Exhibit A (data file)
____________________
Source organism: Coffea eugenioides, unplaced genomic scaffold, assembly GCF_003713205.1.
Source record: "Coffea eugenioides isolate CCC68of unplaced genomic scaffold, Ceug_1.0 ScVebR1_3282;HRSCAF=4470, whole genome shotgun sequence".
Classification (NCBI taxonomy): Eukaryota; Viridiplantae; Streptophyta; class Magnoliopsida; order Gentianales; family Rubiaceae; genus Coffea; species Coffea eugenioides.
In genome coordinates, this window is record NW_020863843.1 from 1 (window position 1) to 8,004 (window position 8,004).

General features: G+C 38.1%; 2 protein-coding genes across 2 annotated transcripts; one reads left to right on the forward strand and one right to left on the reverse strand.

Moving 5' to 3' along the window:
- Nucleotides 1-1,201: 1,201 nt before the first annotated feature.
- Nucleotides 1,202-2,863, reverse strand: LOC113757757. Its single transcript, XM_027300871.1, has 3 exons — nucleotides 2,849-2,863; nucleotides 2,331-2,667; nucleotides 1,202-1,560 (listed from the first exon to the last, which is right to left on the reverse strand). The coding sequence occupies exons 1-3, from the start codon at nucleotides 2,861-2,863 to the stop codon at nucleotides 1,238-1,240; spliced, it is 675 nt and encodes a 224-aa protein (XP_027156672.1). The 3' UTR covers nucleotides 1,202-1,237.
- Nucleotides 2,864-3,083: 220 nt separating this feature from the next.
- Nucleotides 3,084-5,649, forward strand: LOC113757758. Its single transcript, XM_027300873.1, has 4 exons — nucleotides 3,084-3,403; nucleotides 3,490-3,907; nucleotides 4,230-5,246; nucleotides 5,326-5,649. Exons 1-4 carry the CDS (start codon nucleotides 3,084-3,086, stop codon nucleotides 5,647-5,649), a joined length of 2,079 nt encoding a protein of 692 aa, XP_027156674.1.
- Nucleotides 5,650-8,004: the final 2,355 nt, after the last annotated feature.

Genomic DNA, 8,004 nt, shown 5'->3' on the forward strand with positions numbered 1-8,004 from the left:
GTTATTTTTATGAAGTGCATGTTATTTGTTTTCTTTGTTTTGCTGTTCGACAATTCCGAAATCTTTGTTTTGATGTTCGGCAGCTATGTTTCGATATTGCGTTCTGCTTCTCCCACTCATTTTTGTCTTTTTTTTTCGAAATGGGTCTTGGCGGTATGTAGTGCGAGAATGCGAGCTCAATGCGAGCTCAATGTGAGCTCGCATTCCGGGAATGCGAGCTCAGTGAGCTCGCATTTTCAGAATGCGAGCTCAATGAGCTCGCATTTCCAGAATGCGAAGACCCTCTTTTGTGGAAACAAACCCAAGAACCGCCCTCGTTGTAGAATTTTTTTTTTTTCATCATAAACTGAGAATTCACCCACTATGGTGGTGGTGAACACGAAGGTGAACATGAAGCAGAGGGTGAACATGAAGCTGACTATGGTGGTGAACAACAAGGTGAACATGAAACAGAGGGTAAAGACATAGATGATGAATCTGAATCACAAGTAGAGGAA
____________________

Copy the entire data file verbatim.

Source organism: Coffea eugenioides, unplaced genomic scaffold, assembly GCF_003713205.1.
Source record: "Coffea eugenioides isolate CCC68of unplaced genomic scaffold, Ceug_1.0 ScVebR1_3282;HRSCAF=4470, whole genome shotgun sequence".
Classification (NCBI taxonomy): Eukaryota; Viridiplantae; Streptophyta; class Magnoliopsida; order Gentianales; family Rubiaceae; genus Coffea; species Coffea eugenioides.
In genome coordinates, this window is record NW_020863843.1 from 1 (window position 1) to 8,004 (window position 8,004).

General features: G+C 38.1%; 2 protein-coding genes across 2 annotated transcripts; one reads left to right on the forward strand and one right to left on the reverse strand.

Moving 5' to 3' along the window:
- Nucleotides 1-1,201: 1,201 nt before the first annotated feature.
- Nucleotides 1,202-2,863, reverse strand: LOC113757757. Its single transcript, XM_027300871.1, has 3 exons — nucleotides 2,849-2,863; nucleotides 2,331-2,667; nucleotides 1,202-1,560 (listed from the first exon to the last, which is right to left on the reverse strand). The coding sequence occupies exons 1-3, from the start codon at nucleotides 2,861-2,863 to the stop codon at nucleotides 1,238-1,240; spliced, it is 675 nt and encodes a 224-aa protein (XP_027156672.1). The 3' UTR covers nucleotides 1,202-1,237.
- Nucleotides 2,864-3,083: 220 nt separating this feature from the next.
- Nucleotides 3,084-5,649, forward strand: LOC113757758. Its single transcript, XM_027300873.1, has 4 exons — nucleotides 3,084-3,403; nucleotides 3,490-3,907; nucleotides 4,230-5,246; nucleotides 5,326-5,649. Exons 1-4 carry the CDS (start codon nucleotides 3,084-3,086, stop codon nucleotides 5,647-5,649), a joined length of 2,079 nt encoding a protein of 692 aa, XP_027156674.1.
- Nucleotides 5,650-8,004: the final 2,355 nt, after the last annotated feature.

Genomic DNA, 8,004 nt, shown 5'->3' on the forward strand with positions numbered 1-8,004 from the left:
GTTATTTTTATGAAGTGCATGTTATTTGTTTTCTTTGTTTTGCTGTTCGACAATTCCGAAATCTTTGTTTTGATGTTCGGCAGCTATGTTTCGATATTGCGTTCTGCTTCTCCCACTCATTTTTGTCTTTTTTTTTCGAAATGGGTCTTGGCGGTATGTAGTGCGAGAATGCGAGCTCAATGCGAGCTCAATGTGAGCTCGCATTCCGGGAATGCGAGCTCAGTGAGCTCGCATTTTCAGAATGCGAGCTCAATGAGCTCGCATTTCCAGAATGCGAAGACCCTCTTTTGTGGAAACAAACCCAAGAACCGCCCTCGTTGTAGAATTTTTTTTTTTTCATCATAAACTGAGAATTCACCCACTATGGTGGTGGTGAACACGAAGGTGAACATGAAGCAGAGGGTGAACATGAAGCTGACTATGGTGGTGAACAACAAGGTGAACATGAAACAGAGGGTAAAGACATAGATGATGAATCTGAATCACAAGTAGAGGAA